Dehydration, heat exhaustion and heat stroke

Summer temperatures regularly exceeding 30°C pose an increased risk of dehydration, heat exhaustion and heat stroke. How to recognize and avoid these health complications? 

Heat exhaustion and dehydration

Dehydration and heat exhaustion often go hand in hand, especially during the summer. You can think of dehydration as a depletion or imbalance of fluids and electrolytes in the body. If combined with prolonged exposure to the sunlight and heat, dehydration can lead to heat exhaustion. Staying hydrated greatly reduces the risk of heat exhaustion or other heat-related illnesses.

What factors can contribute to dehydration?

Alcohol and caffeine

Many people do not realize that beverages containing alcohol or caffeine increase the likelihood of dehydration. Both caffeine and alcohol serve as diuretics, increasing the amount of water expelled from the body as urine. If you do not compensate for the loss of fluids by drinking more water, alcohol and caffeine consumption can eventually lead to dehydration. Moreover, drinking alcohol before or during exposure to sunlight and heat impairs the body’s ability to regulate its temperature, thus increasing the likelihood of heat exhaustion.

Sport

Do not forget to stay properly hydrated while doing sports in the summer. If possible, exercise in the morning or in the evening and limit your exposure to direct sunlight. In extreme conditions of high environmental heat stress, prepare your body by heat acclimatization – gradual physiological adaptation to exercise. Remember that exertional heat-related illnesses can have dire consequences on your health. If you experience nausea, vomiting, dizziness, muscle cramps, or other symptoms that are mentioned below, stop the exercise immediately, stay out of the direct sunlight, rehydrate yourself and try to cool down. If the symptoms persevere, call the emergency. Extra precautions should be taken by older people, people with chronic diseases or pregnant women.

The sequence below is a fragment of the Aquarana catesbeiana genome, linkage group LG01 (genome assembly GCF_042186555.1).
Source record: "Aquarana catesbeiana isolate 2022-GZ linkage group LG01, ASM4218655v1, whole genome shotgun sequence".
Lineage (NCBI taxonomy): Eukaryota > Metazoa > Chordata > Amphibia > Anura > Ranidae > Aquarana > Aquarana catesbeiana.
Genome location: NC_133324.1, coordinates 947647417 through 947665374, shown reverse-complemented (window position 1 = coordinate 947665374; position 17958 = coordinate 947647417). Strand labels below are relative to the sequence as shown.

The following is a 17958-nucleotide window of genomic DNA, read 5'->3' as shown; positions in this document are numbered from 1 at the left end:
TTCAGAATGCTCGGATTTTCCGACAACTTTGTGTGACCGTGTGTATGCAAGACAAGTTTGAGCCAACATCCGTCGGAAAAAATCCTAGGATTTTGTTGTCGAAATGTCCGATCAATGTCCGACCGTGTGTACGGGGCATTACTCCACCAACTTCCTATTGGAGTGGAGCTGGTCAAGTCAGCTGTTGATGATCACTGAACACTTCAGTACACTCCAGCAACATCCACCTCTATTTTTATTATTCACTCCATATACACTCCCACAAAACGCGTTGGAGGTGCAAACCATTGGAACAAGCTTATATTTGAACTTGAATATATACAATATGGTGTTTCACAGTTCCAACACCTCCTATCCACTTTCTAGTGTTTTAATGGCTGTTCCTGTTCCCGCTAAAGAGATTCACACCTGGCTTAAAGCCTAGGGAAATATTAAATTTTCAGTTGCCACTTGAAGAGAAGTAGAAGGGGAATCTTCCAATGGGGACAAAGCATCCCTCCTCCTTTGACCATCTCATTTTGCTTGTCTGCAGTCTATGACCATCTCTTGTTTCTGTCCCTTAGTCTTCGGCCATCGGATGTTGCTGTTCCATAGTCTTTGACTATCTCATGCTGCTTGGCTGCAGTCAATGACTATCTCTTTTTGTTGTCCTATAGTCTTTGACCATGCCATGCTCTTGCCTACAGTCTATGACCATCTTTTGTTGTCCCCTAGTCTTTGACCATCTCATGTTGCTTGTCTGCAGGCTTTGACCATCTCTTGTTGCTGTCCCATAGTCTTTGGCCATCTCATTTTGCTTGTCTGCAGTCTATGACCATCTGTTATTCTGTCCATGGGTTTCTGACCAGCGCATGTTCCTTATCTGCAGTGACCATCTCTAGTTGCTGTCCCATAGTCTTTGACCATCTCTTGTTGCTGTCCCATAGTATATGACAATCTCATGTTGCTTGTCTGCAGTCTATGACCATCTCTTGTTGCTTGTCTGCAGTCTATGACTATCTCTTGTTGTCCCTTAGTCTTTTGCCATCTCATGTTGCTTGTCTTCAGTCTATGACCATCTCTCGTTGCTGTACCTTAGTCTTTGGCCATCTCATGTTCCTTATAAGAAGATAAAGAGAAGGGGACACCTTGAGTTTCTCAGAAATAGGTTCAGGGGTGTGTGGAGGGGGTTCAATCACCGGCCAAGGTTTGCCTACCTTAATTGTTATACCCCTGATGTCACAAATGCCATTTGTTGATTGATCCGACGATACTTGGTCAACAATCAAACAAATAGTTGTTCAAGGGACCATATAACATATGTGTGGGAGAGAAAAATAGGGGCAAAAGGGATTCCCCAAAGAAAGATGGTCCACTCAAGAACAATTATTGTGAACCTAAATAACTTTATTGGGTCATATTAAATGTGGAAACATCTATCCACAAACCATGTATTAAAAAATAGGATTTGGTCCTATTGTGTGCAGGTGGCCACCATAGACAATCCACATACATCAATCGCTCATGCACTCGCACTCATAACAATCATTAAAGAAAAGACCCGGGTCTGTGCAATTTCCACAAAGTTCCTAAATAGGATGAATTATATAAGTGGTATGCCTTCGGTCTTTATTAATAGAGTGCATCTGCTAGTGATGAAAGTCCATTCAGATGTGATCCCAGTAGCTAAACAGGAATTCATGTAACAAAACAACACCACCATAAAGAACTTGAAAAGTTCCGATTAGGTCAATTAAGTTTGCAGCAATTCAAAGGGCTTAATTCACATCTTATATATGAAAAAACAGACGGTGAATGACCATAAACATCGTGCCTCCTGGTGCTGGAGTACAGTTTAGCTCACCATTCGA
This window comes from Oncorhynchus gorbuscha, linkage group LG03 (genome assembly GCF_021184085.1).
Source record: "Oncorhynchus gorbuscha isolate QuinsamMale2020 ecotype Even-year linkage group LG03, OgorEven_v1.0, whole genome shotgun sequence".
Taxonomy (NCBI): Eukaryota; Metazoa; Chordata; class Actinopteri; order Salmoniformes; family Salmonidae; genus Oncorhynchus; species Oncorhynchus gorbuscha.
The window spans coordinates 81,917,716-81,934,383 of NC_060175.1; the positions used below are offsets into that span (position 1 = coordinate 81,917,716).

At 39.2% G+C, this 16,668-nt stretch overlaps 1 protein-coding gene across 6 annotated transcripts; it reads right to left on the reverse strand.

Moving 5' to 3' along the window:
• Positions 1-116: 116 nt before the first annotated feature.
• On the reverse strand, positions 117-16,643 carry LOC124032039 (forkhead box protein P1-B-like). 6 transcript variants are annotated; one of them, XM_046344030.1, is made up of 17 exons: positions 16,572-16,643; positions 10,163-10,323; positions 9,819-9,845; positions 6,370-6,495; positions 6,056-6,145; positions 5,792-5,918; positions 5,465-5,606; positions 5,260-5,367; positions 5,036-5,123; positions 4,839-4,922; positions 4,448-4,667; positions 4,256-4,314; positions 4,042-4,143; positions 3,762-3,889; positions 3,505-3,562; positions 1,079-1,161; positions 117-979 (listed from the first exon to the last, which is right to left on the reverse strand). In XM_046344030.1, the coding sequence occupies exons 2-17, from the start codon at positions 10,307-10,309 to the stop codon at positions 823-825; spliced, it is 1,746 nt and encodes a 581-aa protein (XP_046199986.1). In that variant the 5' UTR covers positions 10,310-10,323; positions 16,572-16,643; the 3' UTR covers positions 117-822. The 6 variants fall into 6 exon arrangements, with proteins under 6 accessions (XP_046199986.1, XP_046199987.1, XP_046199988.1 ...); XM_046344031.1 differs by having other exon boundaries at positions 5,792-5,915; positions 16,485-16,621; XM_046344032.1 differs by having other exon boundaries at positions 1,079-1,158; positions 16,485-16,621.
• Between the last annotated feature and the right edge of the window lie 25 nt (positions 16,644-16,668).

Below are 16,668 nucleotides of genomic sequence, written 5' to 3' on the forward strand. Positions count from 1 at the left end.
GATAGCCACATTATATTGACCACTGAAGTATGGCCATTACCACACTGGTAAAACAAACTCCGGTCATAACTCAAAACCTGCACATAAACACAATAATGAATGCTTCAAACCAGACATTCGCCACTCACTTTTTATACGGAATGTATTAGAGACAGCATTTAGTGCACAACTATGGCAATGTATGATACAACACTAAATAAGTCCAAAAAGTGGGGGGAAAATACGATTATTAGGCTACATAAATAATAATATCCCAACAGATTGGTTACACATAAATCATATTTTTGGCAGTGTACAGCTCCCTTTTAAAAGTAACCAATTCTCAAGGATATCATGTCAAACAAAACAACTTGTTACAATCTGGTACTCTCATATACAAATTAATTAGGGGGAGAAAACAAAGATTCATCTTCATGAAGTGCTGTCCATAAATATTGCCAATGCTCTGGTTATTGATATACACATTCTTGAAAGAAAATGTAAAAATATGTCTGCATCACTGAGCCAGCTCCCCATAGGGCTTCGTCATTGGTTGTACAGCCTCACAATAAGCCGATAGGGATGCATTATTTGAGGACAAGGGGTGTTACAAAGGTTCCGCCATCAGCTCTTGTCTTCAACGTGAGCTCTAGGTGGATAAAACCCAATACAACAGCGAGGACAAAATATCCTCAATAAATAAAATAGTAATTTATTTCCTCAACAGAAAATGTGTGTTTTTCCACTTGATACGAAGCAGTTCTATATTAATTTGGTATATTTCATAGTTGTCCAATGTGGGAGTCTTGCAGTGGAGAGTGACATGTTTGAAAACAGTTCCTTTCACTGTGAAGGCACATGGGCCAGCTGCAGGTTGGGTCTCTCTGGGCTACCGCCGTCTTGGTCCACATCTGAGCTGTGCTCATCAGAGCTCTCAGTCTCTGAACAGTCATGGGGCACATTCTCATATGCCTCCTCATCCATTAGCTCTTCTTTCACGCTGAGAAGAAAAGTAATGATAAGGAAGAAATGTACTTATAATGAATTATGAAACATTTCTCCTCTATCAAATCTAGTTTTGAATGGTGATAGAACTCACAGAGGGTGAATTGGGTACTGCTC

Who is at risk of dehydration and heat exhaustion?

Young children (especially infants), older people, pregnant women and people with chronic diseases are at a greater risk of dehydration and heat exhaustion. Be especially careful if you take any prescription medications. Although you might not be aware of it, many medications act as diuretics, increasing the risk of dehydration. A common example are blood pressure medications and any medications that list diarrhea or vomiting as a potential side effect. Watch out for your pets too, and make sure they stay hydrated and do not spend long time on a direct sunlight.

How can you tell if someone is dehydrated?

  • Symptoms of mild dehydration
    • thirst, restlessness, slightly sunken eyes
  • Symptoms of severe dehydration
    • lethargy, unconsciousness, poor drinking / inability to drink, lack of urine output, low / undetectable blood pressure

Severe dehydration is considered a medical emergency and requires immediate professional attention.

Heat exhaustion

How can you prevent heat exhaustion?
  • Check the heat index before outdoor exercise (heat index combines air temperature and relative humidity)